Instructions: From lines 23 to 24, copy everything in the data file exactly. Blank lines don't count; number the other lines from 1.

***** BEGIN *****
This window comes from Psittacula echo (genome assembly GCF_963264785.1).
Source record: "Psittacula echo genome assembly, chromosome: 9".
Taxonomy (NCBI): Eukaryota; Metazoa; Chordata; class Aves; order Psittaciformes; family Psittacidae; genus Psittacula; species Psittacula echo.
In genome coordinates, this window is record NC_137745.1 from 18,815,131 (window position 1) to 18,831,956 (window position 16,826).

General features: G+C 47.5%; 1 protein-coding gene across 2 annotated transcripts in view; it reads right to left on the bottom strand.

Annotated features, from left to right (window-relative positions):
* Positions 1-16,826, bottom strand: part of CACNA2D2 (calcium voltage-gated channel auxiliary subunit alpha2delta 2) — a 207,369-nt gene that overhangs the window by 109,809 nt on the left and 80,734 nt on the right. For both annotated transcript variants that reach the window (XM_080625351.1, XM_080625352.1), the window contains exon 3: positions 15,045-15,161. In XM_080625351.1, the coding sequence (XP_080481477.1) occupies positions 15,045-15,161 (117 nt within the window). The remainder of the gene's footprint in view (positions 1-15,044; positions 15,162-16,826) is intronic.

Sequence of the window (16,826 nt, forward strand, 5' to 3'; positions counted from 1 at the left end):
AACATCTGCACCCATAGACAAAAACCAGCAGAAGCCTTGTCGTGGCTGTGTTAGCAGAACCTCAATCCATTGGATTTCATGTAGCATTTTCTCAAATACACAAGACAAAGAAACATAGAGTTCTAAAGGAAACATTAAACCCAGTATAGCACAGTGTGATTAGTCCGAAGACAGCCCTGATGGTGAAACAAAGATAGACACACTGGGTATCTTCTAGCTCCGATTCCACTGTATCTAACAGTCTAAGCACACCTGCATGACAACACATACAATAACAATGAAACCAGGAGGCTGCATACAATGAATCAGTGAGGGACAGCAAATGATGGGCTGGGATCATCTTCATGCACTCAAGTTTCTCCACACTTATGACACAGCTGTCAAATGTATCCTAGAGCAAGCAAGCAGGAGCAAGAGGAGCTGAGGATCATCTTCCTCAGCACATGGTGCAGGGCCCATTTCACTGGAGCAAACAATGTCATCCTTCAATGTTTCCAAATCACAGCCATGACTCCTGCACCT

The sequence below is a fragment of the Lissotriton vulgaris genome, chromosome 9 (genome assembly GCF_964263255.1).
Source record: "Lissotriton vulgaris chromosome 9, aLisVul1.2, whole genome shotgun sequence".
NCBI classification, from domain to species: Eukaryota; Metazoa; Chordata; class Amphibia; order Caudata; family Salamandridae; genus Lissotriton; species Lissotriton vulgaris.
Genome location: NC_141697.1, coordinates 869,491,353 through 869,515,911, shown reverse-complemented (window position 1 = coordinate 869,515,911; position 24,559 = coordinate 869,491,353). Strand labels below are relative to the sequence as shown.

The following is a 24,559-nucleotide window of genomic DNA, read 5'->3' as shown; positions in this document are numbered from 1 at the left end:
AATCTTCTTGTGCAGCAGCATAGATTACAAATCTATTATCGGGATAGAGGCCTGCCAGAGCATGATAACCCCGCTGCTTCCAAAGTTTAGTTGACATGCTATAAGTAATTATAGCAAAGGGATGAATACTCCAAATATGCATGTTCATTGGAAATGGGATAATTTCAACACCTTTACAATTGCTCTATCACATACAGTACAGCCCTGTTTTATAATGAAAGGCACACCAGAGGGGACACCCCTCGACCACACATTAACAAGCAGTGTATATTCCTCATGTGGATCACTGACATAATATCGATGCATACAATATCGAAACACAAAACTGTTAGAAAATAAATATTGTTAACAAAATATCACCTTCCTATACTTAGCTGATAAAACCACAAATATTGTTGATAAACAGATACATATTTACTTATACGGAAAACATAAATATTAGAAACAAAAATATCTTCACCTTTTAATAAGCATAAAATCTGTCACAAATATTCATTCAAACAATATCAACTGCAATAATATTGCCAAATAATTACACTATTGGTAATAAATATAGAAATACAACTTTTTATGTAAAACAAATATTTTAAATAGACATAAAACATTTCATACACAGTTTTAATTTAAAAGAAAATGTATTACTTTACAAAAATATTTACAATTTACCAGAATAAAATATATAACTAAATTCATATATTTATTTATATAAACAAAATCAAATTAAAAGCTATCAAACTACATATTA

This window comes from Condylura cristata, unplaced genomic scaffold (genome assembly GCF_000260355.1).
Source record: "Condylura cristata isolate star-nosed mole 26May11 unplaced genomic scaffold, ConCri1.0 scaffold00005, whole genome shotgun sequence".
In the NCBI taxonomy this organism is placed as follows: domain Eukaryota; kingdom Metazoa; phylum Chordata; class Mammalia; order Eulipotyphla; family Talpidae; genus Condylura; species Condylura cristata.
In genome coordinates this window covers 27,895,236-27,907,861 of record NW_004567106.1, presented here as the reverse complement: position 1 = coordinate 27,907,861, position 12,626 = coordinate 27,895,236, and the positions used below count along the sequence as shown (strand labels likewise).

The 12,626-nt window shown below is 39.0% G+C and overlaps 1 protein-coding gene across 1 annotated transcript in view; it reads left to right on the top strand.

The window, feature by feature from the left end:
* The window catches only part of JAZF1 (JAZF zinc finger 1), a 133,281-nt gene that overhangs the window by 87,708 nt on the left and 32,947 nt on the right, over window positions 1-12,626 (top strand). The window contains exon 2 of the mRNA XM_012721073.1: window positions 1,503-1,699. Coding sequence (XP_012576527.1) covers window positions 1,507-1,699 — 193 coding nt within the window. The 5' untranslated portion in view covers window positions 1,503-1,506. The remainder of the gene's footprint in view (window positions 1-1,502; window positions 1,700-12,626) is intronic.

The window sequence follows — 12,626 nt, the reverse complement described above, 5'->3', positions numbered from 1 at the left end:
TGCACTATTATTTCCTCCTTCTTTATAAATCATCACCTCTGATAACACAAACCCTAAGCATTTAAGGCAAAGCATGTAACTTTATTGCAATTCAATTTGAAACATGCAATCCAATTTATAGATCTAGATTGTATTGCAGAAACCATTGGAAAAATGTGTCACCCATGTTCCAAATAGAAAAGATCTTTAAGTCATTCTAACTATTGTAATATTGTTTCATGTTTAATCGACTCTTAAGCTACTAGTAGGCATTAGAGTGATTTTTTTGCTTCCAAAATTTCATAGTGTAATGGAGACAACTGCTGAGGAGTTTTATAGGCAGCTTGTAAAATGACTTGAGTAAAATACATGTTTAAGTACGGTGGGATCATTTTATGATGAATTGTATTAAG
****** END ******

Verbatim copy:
The window sequence follows — 12,626 nt, the reverse complement described above, 5'->3', positions numbered from 1 at the left end:
TGCACTATTATTTCCTCCTTCTTTATAAATCATCACCTCTGATAACACAAACCCTAAGCATTTAAGGCAAAGCATGTAACTTTATTGCAATTCAATTTGAAACATGCAATCCAATTTATAGATCTAGATTGTATTGCAGAAACCATTGGAAAAATGTGTCACCCATGTTCCAAATAGAAAAGATCTTTAAGTCATTCTAACTATTGTAATATTGTTTCATGTTTAATCGACTCTTAAGCTACTAGTAGGCATTAGAGTGATTTTTTTGCTTCCAAAATTTCATAGTGTAATGGAGACAACTGCTGAGGAGTTTTATAGGCAGCTTGTAAAATGACTTGAGTAAAATACATGTTTAAGTACGGTGGGATCATTTTATGATGAATTGTATTAAG